By offering green financial products the financial sector can support the green transition while meeting the growing demand for sustainable offerings. The challenge with this strategy is that green loans and investment products are becoming mainstream. This means that it’s becoming harder for companies to differentiate themselves using this strategy.
Another issue is how to price green financial products. With interest rates in some cases lower than 1 percent on green loans, banks are risking creating a self-induced race to the bottom. What happens when all cars are electric?
To ensure that this strategy is an ongoing means to differentiation and profitability, financial institutions need to continuously innovate their green offering to stay ahead. In general, when (re)designing products, sustainable as well as traditional, it’s crucial to have a deep understanding of your different customer segments and to identify their needs, preferences, and willingness to pay.
3. Sustainable advisors
The interest and attention on the topic of sustainability and ESG will only increase going forward. This implies both new challenges and opportunities for companies.
From August 2022, the MiFID II regulation will require investment advisors to start assessing customers’ sustainability preference as part of suitability assessments. We believe that while adapting to the new requirements will imply new challenges for many companies, it should also be viewed as a strategic opportunity.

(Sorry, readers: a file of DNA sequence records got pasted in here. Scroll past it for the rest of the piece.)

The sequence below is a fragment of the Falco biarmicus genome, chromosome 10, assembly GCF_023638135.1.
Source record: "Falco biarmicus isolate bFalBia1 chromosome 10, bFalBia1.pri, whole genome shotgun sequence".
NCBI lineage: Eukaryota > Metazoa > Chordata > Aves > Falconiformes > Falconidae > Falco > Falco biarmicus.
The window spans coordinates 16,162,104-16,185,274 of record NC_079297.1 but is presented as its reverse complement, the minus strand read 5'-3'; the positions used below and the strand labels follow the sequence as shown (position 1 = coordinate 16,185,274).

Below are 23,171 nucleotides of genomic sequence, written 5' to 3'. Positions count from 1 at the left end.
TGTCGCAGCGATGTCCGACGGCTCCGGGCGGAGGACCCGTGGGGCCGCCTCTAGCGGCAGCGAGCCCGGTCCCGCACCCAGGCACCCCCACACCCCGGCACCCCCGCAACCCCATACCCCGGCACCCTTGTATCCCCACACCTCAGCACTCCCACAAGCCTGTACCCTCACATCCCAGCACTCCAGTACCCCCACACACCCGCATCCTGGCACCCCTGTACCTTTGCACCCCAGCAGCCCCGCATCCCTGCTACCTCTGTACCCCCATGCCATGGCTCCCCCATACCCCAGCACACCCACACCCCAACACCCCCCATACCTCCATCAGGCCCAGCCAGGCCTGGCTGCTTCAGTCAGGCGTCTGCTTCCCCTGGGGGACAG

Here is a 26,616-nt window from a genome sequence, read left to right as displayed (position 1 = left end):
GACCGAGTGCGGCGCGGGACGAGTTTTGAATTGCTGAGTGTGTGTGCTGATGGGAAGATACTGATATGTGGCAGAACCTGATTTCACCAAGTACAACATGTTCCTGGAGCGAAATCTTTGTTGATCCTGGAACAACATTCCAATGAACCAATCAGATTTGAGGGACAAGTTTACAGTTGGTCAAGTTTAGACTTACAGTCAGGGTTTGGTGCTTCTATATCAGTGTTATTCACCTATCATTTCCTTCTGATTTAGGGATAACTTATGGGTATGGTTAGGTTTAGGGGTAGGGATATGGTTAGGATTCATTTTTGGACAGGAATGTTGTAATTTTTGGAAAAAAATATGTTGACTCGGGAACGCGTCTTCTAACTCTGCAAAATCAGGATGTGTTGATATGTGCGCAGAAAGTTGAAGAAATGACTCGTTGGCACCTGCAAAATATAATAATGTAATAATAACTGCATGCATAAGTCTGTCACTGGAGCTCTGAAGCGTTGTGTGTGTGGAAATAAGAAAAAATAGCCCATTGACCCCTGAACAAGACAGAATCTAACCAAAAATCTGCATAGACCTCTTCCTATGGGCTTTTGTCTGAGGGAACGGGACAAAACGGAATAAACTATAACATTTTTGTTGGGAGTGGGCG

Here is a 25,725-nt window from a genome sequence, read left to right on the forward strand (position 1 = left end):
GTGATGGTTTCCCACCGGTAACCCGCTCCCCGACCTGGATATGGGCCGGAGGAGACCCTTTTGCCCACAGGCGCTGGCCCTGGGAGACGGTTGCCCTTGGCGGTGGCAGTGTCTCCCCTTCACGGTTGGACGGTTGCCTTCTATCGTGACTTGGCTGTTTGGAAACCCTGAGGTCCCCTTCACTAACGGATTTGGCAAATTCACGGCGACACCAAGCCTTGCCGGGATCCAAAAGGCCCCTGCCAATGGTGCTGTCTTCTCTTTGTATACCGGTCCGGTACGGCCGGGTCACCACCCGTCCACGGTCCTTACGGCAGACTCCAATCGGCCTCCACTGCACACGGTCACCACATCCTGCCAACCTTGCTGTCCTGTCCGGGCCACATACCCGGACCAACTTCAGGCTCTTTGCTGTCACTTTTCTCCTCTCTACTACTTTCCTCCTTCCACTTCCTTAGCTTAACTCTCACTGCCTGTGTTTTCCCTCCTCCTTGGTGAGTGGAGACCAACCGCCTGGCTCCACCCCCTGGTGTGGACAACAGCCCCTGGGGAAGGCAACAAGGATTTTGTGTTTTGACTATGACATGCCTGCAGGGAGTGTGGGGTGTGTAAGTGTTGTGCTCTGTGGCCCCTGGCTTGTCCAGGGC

Financial service companies will play a pivotal role in the global shift toward sustainability. By helping customers make more sustainable investments and consumption choices – from offering expert advisory services to supporting digital tools – financial service companies can become the sustainability advisors of tomorrow.
Some banks have already started this journey. In the Nordics, Nykredit bank has put all their advisors in the agricultural segments through a climate education. This education is also offered to farmers along with a climate tool that will give each farmer an up-to-date status of their farm’s climate impact and calculate the effect of different, possible climate actions.
In personal banking Novus bank helps customers track individual carbon footprint based on spend and provides advice and alternatives for more sustainable spend.
Although there exists a fine line between moralizing customers and providing sustainability advice and solutions, it’s an opportunity for banks and other financial service companies that, in our opinion, is too good to pass. This is the time to shine for the banks and financial institutions that manage to fulfill the needs of the sustainable consumer via a holistic product and service offering.
Reaction vs. action: The winners of tomorrow
The sustainability initiatives we’re currently seeing in the financial service industry is a first step down a long road ahead. The winners will be the companies that manage not only to react to but to act on the challenges and opportunities presented by sustainability. These are companies that manage to visualize and execute innovative sustainability initiatives that meet the future needs of their customers.
In our opinion, adapting to sustainability should not only be an imperative for long-term profitability and viability, but also an opportunity too valuable to pass.